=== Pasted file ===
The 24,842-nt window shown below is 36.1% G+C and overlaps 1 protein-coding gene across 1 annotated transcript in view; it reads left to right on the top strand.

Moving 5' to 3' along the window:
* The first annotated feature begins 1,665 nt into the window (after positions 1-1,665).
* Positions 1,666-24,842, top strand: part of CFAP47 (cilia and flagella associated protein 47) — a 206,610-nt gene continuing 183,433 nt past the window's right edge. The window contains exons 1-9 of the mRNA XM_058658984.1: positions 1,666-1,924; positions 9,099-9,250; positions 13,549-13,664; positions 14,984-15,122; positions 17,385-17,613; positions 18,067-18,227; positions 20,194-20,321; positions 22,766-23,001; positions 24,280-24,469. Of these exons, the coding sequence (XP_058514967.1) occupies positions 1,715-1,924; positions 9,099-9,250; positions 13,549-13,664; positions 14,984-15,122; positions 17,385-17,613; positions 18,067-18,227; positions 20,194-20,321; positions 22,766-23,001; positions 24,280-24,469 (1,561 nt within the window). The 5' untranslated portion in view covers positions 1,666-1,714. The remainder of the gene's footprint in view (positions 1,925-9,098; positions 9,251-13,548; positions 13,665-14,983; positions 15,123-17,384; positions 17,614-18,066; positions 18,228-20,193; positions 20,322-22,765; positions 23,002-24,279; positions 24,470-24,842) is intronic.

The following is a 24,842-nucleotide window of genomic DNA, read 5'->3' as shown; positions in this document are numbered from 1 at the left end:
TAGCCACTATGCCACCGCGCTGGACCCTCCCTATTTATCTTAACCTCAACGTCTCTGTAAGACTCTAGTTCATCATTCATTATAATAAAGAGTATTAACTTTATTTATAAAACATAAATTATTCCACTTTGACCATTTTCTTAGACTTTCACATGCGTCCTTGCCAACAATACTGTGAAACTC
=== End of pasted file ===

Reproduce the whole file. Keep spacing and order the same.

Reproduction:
The 24,842-nt window shown below is 36.1% G+C and overlaps 1 protein-coding gene across 1 annotated transcript in view; it reads left to right on the top strand.

Moving 5' to 3' along the window:
* The first annotated feature begins 1,665 nt into the window (after positions 1-1,665).
* Positions 1,666-24,842, top strand: part of CFAP47 (cilia and flagella associated protein 47) — a 206,610-nt gene continuing 183,433 nt past the window's right edge. The window contains exons 1-9 of the mRNA XM_058658984.1: positions 1,666-1,924; positions 9,099-9,250; positions 13,549-13,664; positions 14,984-15,122; positions 17,385-17,613; positions 18,067-18,227; positions 20,194-20,321; positions 22,766-23,001; positions 24,280-24,469. Of these exons, the coding sequence (XP_058514967.1) occupies positions 1,715-1,924; positions 9,099-9,250; positions 13,549-13,664; positions 14,984-15,122; positions 17,385-17,613; positions 18,067-18,227; positions 20,194-20,321; positions 22,766-23,001; positions 24,280-24,469 (1,561 nt within the window). The 5' untranslated portion in view covers positions 1,666-1,714. The remainder of the gene's footprint in view (positions 1,925-9,098; positions 9,251-13,548; positions 13,665-14,983; positions 15,123-17,384; positions 17,614-18,066; positions 18,228-20,193; positions 20,322-22,765; positions 23,002-24,279; positions 24,470-24,842) is intronic.

The following is a 24,842-nucleotide window of genomic DNA, read 5'->3' as shown; positions in this document are numbered from 1 at the left end:
TAGCCACTATGCCACCGCGCTGGACCCTCCCTATTTATCTTAACCTCAACGTCTCTGTAAGACTCTAGTTCATCATTCATTATAATAAAGAGTATTAACTTTATTTATAAAACATAAATTATTCCACTTTGACCATTTTCTTAGACTTTCACATGCGTCCTTGCCAACAATACTGTGAAACTC